Geologists now have an array of scientific dating methods to construct timescales for the growth and decay of past glaciers. The most recent work in some of the high cirques of the Cairngorms led by Martin Kirkbride of Dundee University has argued that small glaciers may have been present in the Highlands of Scotland during the Little Ice Age – perhaps even as recently as the 18th Century. These findings are hot off the press and were published in January 2014 at the same time as The Ice Age: A Very Short Introduction. Kirkbride’s team employed a relatively new geological dating technique that makes use of the build-up of cosmogenic isotopes in boulders and bedrock exposed at the Earth’s surface. This allows direct dating of glacial sediments and landforms.
So in 2014 we have a fresh interpretation of parts of the British landscape and a new debate about the climate of the Scottish mountains during The Little Ice Age. This latest chapter in the study of Scottish glaciation puts glacial ice in some of the highest mountains about 11,500 years later than previously thought. The Scottish uplands receive very heavy snowfalls as the superb photograph of Beinn Mheadoin peak (1182 m) and Shelter Stone Crag in the centre of the Cairngorms range very clearly shows. Many snow patches with a northerly aspect survive until late summer. But could small glaciers have formed in these mountains as recently as The Little Ice Age? Some glacier-climate models calibrated with cooler summers suggest that they could.
This latest work is controversial and, like the findings of Agassiz and Buckland in 1840, it will be contested, in due course, in the academic literature. Whatever the outcome of this latest glacial debate, it is undoubtedly a delightful notion that only a century or so before Buckland and Agassiz made their famous tour, and when a young James Hutton, the father of modern geology, was beginning to form his ideas about the history of the Earth, a few tiny glaciers may well have been present in his own backyard.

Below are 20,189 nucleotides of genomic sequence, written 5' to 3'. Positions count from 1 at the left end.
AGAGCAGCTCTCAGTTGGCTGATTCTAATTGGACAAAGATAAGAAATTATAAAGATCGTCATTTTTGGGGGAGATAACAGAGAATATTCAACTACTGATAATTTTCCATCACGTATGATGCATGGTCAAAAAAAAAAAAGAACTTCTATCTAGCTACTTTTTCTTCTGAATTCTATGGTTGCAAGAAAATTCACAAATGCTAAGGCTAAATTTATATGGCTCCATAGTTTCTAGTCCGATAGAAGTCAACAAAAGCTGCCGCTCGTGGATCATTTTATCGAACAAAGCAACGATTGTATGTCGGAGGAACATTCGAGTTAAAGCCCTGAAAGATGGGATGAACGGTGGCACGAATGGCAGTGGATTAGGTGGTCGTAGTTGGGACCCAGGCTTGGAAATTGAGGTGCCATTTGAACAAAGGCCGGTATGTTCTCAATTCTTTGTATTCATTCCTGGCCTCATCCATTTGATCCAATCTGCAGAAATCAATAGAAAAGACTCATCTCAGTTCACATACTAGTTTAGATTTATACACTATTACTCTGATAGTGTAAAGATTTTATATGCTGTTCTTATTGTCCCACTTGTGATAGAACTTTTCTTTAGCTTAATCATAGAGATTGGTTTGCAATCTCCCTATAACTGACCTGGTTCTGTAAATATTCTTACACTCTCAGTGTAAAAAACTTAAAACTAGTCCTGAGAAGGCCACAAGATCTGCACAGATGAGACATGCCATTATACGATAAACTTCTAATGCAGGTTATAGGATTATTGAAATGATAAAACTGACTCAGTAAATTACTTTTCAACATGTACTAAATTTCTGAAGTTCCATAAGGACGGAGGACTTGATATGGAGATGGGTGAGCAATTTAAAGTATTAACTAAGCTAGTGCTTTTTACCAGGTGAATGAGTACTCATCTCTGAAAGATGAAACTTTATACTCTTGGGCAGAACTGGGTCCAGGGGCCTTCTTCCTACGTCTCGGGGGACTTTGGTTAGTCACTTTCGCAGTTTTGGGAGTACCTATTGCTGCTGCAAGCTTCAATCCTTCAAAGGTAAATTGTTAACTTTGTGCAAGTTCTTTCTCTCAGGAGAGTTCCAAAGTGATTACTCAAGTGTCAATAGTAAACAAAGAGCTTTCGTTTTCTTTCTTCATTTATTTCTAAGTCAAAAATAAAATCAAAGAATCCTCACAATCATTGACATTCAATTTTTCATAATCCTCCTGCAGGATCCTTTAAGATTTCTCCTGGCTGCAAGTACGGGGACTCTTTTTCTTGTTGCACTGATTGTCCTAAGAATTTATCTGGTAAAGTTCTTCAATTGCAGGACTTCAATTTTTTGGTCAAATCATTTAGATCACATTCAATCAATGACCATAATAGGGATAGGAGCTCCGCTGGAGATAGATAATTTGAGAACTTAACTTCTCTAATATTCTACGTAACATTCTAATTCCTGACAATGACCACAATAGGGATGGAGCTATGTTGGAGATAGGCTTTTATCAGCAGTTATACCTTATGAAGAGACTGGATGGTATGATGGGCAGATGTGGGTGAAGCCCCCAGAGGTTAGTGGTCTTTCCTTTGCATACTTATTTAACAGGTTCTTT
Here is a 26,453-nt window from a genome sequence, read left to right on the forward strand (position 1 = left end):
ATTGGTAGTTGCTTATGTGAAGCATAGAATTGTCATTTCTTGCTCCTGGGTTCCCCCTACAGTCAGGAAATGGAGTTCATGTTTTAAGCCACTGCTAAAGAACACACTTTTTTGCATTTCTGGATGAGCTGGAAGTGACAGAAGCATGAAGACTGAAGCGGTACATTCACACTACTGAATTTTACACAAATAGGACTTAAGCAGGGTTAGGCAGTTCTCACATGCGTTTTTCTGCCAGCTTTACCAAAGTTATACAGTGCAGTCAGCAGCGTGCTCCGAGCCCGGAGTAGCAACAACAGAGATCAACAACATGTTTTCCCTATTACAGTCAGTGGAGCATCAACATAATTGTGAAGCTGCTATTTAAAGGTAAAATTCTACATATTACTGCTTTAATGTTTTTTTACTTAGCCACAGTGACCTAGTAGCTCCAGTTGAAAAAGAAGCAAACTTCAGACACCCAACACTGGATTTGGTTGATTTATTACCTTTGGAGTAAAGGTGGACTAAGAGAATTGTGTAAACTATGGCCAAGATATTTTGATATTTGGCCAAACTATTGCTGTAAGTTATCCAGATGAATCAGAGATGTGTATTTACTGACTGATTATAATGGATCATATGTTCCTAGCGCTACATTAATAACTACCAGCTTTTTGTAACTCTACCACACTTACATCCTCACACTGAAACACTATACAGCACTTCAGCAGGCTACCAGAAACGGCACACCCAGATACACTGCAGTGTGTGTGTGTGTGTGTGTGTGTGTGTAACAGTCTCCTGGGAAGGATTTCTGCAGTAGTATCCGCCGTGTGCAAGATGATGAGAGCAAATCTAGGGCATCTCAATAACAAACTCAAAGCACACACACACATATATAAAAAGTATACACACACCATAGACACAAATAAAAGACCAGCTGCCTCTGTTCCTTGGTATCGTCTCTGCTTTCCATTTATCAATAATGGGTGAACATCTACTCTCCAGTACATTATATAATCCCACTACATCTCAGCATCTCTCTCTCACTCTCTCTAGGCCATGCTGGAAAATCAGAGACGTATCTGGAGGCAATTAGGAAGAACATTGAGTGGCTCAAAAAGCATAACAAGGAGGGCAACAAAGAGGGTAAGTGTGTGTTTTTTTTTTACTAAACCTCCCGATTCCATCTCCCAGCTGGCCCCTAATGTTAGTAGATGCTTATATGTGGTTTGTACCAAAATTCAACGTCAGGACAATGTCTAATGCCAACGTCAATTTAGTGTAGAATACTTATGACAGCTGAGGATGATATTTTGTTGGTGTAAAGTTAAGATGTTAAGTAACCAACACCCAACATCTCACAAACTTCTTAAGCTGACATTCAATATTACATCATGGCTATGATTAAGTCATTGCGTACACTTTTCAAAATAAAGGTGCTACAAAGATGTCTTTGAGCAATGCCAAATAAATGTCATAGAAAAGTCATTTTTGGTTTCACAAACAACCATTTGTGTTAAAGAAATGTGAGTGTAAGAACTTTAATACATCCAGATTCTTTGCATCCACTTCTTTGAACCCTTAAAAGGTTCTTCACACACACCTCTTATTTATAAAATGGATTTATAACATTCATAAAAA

Jamie Woodward is Professor of Physical Geography at The University of Manchester. He has published extensively on landscape change and ice age environments. He is especially interested in the mountain landscapes of the Mediterranean and published The Physical Geography of the Mediterranean for OUP in 2009. He is the author of The Ice Age: A Very Short Introduction. He tweets @Jamie_Woodward_ providing a colourful digital companion to The Ice Age VSI.
Jamie Woodward will be appearing at the Oxford Literary Festival on Saturday 29 March 2014 at 1:15 p.m. in the Blackwell’s Marquee to provide a very short introduction to The Ice Age. The event is free to attend.
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Image credits: (1) With permission from edinphoto.org.uk (2) With permission from Tarmachan Mountaineering